Saturday, February 15th, 2014
Each year I start seeds in soil blocks for the spring planting. The blocks are fun, easy to make and have many advantages over using trays and pots. Here is my basic recipe. It will create 250-300 medium blocks.
- 1 bucket coir (5 gallons, fluffed)
- 1/2 bucket potting soil
- 1/2 bucket vermicompost
- 1/2 bucket perlite
- 1/3 cup cottonseed meal
- 1/3 cup greensand
- 1/3 cup soft rock (or 1/5 super phosphate)
Simply mix all of the ingredients in a wheelbarrow and then add enough water to create a peanut butter consistency. Using warm water makes the whole experience more pleasant. I have found that it normally takes about 10 gallons of water.
After combining everything let the mud/slurry sit for a few minutes. This allows the coir to soak up as much water as possible.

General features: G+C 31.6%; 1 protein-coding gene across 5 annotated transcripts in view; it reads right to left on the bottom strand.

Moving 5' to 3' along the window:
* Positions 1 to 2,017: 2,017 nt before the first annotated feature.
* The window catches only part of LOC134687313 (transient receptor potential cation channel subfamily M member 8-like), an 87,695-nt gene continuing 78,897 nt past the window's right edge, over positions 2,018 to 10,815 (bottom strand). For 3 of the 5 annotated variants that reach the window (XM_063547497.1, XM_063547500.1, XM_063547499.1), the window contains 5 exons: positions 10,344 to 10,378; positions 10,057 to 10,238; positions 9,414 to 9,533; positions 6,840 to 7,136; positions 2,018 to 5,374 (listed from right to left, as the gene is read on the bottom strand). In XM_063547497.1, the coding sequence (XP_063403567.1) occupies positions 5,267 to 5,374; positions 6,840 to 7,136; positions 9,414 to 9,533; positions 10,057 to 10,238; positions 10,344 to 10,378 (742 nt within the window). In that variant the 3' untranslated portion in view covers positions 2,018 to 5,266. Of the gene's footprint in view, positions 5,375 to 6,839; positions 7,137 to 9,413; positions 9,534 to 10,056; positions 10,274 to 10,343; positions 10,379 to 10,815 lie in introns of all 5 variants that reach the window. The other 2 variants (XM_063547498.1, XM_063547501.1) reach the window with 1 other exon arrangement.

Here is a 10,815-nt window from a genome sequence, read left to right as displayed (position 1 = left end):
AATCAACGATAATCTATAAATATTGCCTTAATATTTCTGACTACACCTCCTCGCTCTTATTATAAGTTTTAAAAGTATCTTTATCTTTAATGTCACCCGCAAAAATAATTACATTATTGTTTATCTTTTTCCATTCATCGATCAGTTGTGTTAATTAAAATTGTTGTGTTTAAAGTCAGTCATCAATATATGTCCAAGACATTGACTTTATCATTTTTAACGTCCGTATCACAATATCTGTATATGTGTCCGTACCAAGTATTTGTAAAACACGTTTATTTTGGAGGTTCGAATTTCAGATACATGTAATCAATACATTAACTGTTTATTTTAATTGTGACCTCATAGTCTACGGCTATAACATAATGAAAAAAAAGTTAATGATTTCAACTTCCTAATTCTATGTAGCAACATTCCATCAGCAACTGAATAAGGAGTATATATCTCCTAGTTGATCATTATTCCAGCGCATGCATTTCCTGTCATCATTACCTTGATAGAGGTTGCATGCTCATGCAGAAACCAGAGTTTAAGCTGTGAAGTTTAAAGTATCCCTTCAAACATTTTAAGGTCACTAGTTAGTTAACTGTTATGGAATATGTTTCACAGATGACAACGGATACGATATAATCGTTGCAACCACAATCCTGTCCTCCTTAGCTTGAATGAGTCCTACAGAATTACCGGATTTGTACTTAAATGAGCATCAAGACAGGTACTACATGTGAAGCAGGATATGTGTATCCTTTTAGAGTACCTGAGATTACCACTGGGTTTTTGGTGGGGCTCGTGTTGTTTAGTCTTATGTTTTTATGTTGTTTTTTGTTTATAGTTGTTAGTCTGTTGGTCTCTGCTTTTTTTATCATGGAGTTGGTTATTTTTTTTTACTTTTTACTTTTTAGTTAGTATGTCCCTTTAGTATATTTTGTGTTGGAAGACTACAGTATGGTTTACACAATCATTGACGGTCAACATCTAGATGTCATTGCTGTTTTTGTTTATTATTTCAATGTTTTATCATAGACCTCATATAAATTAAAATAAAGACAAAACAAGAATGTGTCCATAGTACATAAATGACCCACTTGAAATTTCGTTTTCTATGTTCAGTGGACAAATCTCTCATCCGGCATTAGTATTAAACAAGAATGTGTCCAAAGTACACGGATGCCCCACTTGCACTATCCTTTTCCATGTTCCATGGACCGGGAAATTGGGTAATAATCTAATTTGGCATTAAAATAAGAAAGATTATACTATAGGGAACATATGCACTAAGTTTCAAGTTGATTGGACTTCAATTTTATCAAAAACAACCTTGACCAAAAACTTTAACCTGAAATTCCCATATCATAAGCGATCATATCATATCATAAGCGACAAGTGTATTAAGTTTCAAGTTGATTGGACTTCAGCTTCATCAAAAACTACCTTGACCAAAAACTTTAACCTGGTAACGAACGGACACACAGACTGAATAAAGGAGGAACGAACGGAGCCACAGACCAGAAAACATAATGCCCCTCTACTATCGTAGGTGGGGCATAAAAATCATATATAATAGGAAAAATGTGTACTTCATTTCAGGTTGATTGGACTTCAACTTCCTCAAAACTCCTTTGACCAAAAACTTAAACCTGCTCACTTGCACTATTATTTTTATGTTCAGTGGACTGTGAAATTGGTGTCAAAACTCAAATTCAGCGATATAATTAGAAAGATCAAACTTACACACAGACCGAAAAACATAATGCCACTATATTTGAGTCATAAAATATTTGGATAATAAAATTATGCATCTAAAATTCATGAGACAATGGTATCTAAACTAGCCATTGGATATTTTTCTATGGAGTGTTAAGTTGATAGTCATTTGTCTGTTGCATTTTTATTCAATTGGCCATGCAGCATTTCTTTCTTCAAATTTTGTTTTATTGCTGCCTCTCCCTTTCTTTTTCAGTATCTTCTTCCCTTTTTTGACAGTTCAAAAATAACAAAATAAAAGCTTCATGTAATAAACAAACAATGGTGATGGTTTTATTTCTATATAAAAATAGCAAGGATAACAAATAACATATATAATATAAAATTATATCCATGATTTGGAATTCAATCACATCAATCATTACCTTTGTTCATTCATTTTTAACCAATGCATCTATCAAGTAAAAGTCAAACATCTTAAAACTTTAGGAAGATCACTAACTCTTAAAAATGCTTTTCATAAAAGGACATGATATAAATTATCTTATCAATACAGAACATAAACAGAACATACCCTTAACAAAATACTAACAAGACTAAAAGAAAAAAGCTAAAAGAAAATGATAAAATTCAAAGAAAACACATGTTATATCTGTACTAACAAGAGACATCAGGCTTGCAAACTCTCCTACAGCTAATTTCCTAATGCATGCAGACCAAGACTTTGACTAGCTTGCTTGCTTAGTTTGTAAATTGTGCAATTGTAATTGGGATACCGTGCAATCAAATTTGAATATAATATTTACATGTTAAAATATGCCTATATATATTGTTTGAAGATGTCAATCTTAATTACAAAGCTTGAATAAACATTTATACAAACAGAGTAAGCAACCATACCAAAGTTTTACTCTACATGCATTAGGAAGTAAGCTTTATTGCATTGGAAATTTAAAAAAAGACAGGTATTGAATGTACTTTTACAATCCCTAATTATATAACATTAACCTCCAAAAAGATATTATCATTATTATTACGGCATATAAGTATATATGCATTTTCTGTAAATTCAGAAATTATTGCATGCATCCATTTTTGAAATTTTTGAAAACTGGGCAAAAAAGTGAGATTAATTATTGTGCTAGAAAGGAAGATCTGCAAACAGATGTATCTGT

Next, fill your soil blocker, place it on a hard surface and press firmly. Your goal is to compress the block and allow the extra moisture to exit. It might take a few tries to get it right. The process can be messy. I recommend doing it outside.
Now what do I do with these dirt blocks?
Even compressed, the blocks can be really squishy at first. You must be very gentle with them. I like to use metal kitchen tongs to move them. As they absorb the extra moisture they will firm up.
My blocks are placed on a heating pad and enclosed with plastic to help retain moisture during germination. This works really well, but will also cause surface mold to quickly form. Therefore, I recommend the following.
- After planting some seed in the divot, cover with a small amount of coir.
- Next sprinkle the blocks lightly with cinnamon. Supposedly, cassia is antifungal I was skeptical at first, but it seems to work quite well.
This mixture works great for the medium blocker. If you are using the mini blocker, you will probably need to use more coir and less soil. In fact, you might try close to 100% coir as the mini blocks are really just for germination and will need to be potted up ASAP.